Innovation is widely touted as a primary ingredient to growth for an organization and for an economy as a whole. The pace of technological breakthroughs and innovation seems to be advancing at breakneck speeds, but the economy in the US and abroad remains mired in weak growth. Techno-optimists believe we are in for a rapid acceleration in standards of living while techno-pessimists look at the sluggish productivity statistics and claim that the economy-wide benefits of today’s emerging technologies are limited.
Economist Dani Rodrik suggests a third group exists: the techno-worriers. Techno-worriers agree with the optimists about the scale and scope of innovation but are worried about the adverse implications for employment and equity. Rodrik begins with the premise that the benefits of any innovation on productivity, employment, and equity depend on how quickly it spreads through the economy via jobs and the marketplace. What differentiates the optimists, pessimists and worriers from each other is whether or not today’s innovation will remain bottled up in a few tech-intensive sectors that employ few people and are a small share of total GDP.
In his Project Syndicate article Innovation is Not Enough, Rodrik identifies the challenges of spreading the benefits of innovation to the bulk of the economy in both advanced and developing economies.
- In rich countries, technological innovation has not had much impact so far in many of the sectors where consumers spend the bulk of their income (services such as health, education, transportation, housing, and retail goods). Since 2005, the two sectors with the highest productivity growth in the US – information and communication technology (ICT) and media – make up less than 10 percent of GDP while government services and health care make up a quarter of GDP but have had no productivity growth at all. Techno-optimists see this as an opportunity for the lagging sectors to catch up while techno-pessimists think that these gaps are here to stay under the belief that the digital revolution may not reach as far as past breakthroughs like electricity, indoor plumbing and the automobile.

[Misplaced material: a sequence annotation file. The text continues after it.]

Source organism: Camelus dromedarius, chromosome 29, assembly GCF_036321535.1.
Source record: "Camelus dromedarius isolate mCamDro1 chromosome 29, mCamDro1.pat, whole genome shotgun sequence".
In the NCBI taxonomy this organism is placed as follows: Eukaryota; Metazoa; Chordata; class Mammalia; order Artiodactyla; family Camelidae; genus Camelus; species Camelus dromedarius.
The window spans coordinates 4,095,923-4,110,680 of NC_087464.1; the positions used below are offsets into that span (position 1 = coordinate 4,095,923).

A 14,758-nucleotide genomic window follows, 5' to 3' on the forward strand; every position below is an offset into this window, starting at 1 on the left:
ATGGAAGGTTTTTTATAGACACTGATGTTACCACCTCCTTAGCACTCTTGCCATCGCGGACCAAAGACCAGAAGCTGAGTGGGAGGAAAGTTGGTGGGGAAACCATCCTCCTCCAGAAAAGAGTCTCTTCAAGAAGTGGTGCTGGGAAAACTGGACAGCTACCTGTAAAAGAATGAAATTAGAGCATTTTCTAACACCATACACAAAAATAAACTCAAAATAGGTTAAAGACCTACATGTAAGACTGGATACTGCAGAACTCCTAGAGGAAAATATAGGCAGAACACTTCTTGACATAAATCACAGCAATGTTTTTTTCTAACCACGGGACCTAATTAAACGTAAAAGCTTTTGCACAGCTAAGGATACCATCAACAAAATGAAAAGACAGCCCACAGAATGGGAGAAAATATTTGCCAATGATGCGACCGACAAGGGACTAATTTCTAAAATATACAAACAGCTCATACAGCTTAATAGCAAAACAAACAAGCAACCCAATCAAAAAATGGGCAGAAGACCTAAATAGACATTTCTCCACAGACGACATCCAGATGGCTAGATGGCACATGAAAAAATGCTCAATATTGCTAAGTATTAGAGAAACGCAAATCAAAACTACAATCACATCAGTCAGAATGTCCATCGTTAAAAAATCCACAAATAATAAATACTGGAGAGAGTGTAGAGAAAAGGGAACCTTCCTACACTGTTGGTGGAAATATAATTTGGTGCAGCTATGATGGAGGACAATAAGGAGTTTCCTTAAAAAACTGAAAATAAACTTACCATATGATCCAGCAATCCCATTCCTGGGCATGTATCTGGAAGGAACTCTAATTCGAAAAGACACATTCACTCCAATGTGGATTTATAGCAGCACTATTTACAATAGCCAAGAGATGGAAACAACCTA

- On the supply-side, the challenge is on the “skill-bias” of jobs in innovative sectors, widening the gap between the earnings of low- and high-skill workers. For innovating sectors to expand rapidly and continuously, there must be access to the capital and skills it needs. When those skills are “high-skills”, the adoption and diffusion of the new technologies widen the wage gap.
- In developing countries, the labor force is predominantly low skilled. If robots and automation take the place of workers in manufacturing – where labor-intensive assembly operations served as a rapid escalator to higher income levels – developing countries lose their comparative advantage and suffer from “premature deindustrialization”. A result is workers shifting out of these higher productivity sectors and into less productive parts of the economy. There is actually evidence that the phenomenon of labor shifting from higher to lower productivity sectors is happening in the U.S. as well. The slowdown in overall productivity then becomes more clear.
Innovation must be able to spread to large parts of the economy where more workers become more productive. We have been witnessing some workers and firms becoming more productive while the rest are moving to less productive parts of the economy. The result is a slowdown in growth and an increase in inequality. Innovation by itself is indeed not enough.